Tuesday, April 06, 2010

The iPad (Again)

Hey! So what's up?
Not too much here. Last night Jamie, Ryan, and I tried to go to this new Thai place that we discovered and really liked. Well, we got inside, and although the sign on the outside was the same, the decorations had changed, the waitstaff had changed, and the menu was different. Our waitress told us that it was a new place (albeit a new Thai place), but their new sign just hadn't changed yet. Unfortunately, the food just wasn't quite as good under the new management.
Oh well. Back to Madam Mam's again, I guess.

The new iPads came out this week, surrounded by tons of hype and media attention. The iPad was on the cover of both Time and Newsweek, which I found fairly ridiculous (the cover story? for a machine that really doesn't do anything entirely new?), especially when I noticed that one of the iPad's big competitors, the Amazon Kindle, had to buy ad space on the back cover of one of the magazines in order to promote their product and took out a full page ad in the other magazine to do the same thing (while Apple landed on the front cover of both of these rags for free). The media just loooooves Apple.
And I, myself, have to admit to happily using several Apple products. I have an iPhone, and iPod, and I recently purchased a new MacBook Pro. They all work just fine. None of them is magic.
I guess that I'll probably be getting an iPad at some point in the future as well. It looks like it will provide a very handy platform for reading (books, periodicals, or just about anything else), watching various types of video material, and even checking email. I can actually see iPads eventually becoming extremely useful in my workplace as well. A handheld tablet that allows you to immediately access and read through a limitless number of documents could be extremely helpful in a courtroom environment (and if you could link the thing to a display mechanism like powerpoint, so much the better).
As I read in one of the articles I read about the new device, though, the iPad seems largely designed to serve as a platform through which content can be consumed, rather than as a platform which is well suited to creating content. Touchscreen keyboards, even good ones, probably aren't ideal for large amounts of typing, and the memory and processing capacity of an iPad probably aren't as good as more tarditional computers at things like recording, editing, and mixing music.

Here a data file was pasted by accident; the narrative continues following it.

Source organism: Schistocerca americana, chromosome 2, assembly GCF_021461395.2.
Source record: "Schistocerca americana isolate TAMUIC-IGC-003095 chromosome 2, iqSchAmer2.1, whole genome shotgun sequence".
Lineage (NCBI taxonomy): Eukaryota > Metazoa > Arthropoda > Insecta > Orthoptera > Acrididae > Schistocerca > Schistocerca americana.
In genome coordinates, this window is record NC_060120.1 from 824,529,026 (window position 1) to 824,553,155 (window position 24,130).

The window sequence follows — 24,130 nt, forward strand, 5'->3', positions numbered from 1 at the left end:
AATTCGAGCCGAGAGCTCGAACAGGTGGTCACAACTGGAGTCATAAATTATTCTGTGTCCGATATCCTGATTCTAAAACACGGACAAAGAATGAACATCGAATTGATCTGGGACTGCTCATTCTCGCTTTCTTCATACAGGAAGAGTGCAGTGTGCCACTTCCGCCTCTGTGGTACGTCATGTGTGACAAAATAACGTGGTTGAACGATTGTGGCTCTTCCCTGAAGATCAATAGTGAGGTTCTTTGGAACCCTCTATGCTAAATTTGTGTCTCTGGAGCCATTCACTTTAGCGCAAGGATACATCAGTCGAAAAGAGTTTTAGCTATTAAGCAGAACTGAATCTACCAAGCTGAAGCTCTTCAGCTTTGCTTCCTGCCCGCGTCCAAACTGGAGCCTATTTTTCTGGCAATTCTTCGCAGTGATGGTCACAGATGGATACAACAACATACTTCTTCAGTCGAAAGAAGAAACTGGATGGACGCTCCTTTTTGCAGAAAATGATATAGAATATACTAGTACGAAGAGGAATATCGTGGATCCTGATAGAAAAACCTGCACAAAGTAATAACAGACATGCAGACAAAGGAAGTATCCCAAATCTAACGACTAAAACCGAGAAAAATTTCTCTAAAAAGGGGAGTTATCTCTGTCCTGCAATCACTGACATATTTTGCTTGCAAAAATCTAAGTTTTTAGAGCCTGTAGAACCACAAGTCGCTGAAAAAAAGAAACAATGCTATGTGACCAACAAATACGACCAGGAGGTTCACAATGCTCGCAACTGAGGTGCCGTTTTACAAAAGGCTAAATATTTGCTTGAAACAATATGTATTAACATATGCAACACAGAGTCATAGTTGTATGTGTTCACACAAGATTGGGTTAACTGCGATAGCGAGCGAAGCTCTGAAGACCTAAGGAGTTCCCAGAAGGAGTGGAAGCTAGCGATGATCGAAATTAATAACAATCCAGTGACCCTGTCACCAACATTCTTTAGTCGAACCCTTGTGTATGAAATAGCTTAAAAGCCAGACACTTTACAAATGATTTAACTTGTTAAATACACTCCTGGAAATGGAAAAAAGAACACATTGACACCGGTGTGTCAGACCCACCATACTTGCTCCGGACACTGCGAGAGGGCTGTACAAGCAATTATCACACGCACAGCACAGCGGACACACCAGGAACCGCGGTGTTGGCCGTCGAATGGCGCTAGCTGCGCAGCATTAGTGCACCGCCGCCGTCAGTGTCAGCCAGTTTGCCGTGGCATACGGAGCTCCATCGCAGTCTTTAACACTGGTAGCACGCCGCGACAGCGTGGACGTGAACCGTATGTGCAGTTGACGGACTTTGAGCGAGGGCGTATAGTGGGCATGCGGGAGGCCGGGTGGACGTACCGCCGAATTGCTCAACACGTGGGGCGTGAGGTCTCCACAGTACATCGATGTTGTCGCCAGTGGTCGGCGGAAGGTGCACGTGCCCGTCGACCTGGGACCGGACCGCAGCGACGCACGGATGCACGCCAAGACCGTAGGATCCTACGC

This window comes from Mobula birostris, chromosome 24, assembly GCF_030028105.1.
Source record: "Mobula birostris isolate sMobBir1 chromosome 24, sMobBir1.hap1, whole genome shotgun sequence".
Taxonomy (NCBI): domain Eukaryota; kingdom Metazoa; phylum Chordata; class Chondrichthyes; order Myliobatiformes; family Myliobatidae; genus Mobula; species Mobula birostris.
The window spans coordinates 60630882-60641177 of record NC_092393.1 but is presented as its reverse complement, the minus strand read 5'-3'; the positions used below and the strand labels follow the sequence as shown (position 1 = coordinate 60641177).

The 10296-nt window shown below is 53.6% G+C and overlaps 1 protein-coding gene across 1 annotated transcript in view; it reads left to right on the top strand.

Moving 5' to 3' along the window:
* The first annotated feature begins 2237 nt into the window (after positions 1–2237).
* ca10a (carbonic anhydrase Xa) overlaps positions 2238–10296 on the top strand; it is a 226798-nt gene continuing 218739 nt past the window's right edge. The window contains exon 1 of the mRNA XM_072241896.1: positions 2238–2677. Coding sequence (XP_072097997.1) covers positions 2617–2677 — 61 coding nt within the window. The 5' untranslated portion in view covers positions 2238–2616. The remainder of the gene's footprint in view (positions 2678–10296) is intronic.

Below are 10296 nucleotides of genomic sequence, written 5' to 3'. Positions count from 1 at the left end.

I find this move toward a device that's aimed at passive, content-absorbing consumers to be a little sad. One of the great things about computers, in my mind, has always been the fact that they put a tremendous power to develop, create, and communicate ideas into the hands of a public that previously had much less ability to effectively express itself. Now, instead of having to find an agent and a publisher, writers have the power to publish their writing directly onto the internet without the need for a third party intermediary. Musicians have the power to record music and to distribute it online without the need for big record companies.
The iPad, on the other hand, seems primarily to be a consumer's machine. The big draw for the gadget is that it's supposed to have tons of good content and apps (those are application programs for those of you who aren't so hip to the post-iPhone world). Of course, these products are going to primarily be available through iTunes- a distribution point exclusively owned and controlled by Apple (which is something else that's creepy about this new iPad- the more popular it becomes, the more Apple will cement a sort of death grip on the market for content for personal computing devices. Content developers may end up having little choice other than to play ball with Apple if they want their products to be widely available to consumers. It's weird to realize that Apple can get away with this because of its hip, cool image, but if a company like Microsoft tried to pull the same thing, the computer geeks would be screaming bloody murder about unfair control of the markets and new restrictions being placed upon the formerly free range development marketplace).

Crap. I gotta go. I'll probably eventually buy an iPad (in a little while- after waiting for them to work out the bugs and maybe bring the price down a little). I'll buy content. Probably from their store that offers iPad exclusive apps and videos and whatnot.
But the iPad is feeding into baser consumer instincts, in my opinion- encouraging people to remain passive consumers instead of producing new content of their own. Apple's also doing some dodgy things in terms of hemming in software designers and content developers.

Gotta run!

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